Centre approved awarding rights for 31 small discovered oil and gas fields in its first auction in six years, entrusting most of these to new entrants as it seeks to boost local production. Sun Petrochemicals Pvt., a privately owned company formed by the directors of drugmaker Sun Pharmaceuticals Industries Ltd., and engineering company Megha Engineering & Infrastructure Ltd. were among 15 new entrants out of 22 companies that have received rights to develop the fields, according to a government statement. Established players, including Hindustan Exploration Co. and state-run Oil India Ltd., also won some fields.
Development of these small oil and gas fields is crucial for Prime Minister Narendra Modi’s plan to reduce oil imports by as much as 10 percent by 2022. The awarded blocks will boost India’s oil output by as much as 15,000 barrels of oil per day and gas production by 2 million standard cubic meters a day, according to the oil regulator Directorate General of Hydrocarbons. “These fields hold potential for lot of investments in India over the next decade,” Atanu Chakraborty, the head of DGH, said in a phone interview on Wednesday. “It will open new avenues for jobs and create entrepreneurs.”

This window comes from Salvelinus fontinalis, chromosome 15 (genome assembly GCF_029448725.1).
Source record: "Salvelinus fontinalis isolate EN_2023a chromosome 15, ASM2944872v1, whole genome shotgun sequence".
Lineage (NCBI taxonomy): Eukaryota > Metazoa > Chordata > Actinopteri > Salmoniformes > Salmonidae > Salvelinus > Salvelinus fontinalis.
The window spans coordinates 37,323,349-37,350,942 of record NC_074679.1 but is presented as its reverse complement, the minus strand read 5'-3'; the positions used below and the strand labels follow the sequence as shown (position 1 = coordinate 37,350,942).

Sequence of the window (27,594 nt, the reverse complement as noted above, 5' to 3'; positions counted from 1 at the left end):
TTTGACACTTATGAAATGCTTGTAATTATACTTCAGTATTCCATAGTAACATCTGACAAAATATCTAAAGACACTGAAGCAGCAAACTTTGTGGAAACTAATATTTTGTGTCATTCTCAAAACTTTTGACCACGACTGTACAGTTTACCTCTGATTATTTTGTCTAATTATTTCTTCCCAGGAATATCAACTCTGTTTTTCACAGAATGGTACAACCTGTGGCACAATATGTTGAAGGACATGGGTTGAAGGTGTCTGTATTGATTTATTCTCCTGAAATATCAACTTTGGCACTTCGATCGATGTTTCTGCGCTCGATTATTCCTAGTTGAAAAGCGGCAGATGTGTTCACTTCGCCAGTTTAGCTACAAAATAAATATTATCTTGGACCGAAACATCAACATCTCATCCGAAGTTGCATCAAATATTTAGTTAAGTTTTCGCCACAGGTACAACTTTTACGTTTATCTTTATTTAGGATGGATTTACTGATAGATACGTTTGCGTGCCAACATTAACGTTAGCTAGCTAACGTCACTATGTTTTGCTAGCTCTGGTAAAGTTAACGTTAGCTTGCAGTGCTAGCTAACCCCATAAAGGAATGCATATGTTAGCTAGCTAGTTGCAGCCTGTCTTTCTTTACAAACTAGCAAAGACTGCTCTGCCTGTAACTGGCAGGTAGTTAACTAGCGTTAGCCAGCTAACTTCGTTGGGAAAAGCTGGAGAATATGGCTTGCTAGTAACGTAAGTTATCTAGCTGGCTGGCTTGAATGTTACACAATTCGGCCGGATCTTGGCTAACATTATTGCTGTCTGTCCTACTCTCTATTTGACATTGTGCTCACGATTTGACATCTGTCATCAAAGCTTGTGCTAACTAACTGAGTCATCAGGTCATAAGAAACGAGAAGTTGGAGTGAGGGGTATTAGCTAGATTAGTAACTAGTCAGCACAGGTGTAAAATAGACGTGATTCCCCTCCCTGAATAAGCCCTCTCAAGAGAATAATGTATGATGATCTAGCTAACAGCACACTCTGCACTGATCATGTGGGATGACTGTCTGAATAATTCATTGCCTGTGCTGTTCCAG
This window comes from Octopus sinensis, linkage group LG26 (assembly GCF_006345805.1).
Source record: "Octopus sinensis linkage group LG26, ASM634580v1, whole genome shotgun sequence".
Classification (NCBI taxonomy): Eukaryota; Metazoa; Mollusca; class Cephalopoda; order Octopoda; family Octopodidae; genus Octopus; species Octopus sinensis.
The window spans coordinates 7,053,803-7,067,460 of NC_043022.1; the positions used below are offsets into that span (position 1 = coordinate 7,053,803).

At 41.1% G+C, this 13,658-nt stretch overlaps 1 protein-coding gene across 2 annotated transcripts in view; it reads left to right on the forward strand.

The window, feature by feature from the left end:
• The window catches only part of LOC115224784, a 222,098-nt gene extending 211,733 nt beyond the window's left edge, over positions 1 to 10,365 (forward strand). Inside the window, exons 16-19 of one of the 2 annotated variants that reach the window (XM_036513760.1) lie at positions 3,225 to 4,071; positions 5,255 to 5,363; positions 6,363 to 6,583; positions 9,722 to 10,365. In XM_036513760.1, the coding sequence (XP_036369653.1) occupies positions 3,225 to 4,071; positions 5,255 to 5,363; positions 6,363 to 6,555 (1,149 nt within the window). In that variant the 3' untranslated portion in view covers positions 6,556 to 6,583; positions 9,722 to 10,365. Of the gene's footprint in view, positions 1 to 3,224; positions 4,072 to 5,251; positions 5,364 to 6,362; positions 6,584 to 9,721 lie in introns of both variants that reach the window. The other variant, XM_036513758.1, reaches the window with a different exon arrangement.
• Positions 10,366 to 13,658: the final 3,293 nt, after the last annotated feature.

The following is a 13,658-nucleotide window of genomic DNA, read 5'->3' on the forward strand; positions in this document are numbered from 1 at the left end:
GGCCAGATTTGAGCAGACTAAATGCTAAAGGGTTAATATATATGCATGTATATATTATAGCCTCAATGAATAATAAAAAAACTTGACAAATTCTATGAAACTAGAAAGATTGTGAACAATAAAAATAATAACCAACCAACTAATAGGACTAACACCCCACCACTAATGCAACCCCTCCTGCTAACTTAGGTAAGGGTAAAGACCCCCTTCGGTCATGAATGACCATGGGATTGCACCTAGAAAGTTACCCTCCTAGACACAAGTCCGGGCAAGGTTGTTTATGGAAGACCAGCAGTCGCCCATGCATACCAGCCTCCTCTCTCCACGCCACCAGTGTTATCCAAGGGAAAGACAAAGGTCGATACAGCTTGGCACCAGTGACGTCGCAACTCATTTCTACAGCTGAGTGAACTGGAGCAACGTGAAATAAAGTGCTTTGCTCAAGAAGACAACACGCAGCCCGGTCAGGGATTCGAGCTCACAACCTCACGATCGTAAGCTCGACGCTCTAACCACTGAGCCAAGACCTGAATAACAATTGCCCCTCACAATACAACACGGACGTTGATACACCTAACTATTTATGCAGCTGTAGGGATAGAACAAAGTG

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The 46 areas that went under the hammer were discovered by Oil and Natural Gas Corp. and state-run Oil India Ltd. with estimated in-place oil and gas reserves of about 625 million barrels. They weren’t developed as the explorers focused on bigger fields. Larger established companies like Reliance Industries Ltd. and ONGC stayed away from the auctions.
The government had received 134 bids from as many as 42 companies in the auction round that closed Nov. 21, after rules were relaxed allowing pricing freedom for oil and gas and uniform policy for all kinds of hydrocarbons.
Since the fields are small and presence of oil or gas is already established, production can be started quicker than other larger fields the country plans to auction later this year. The estimated revenue from these blocks is seen as much as 464 billion rupees ($7 billion), according to the DGH.
India’s $2-trillion economy imports more than 80 percent of its crude requirement and a heavy reliance on imports risks its status as the fastest-expanding major economy in the world. The International Energy Agency expects the country to be the fastest-growing crude consumer in the world through 2040.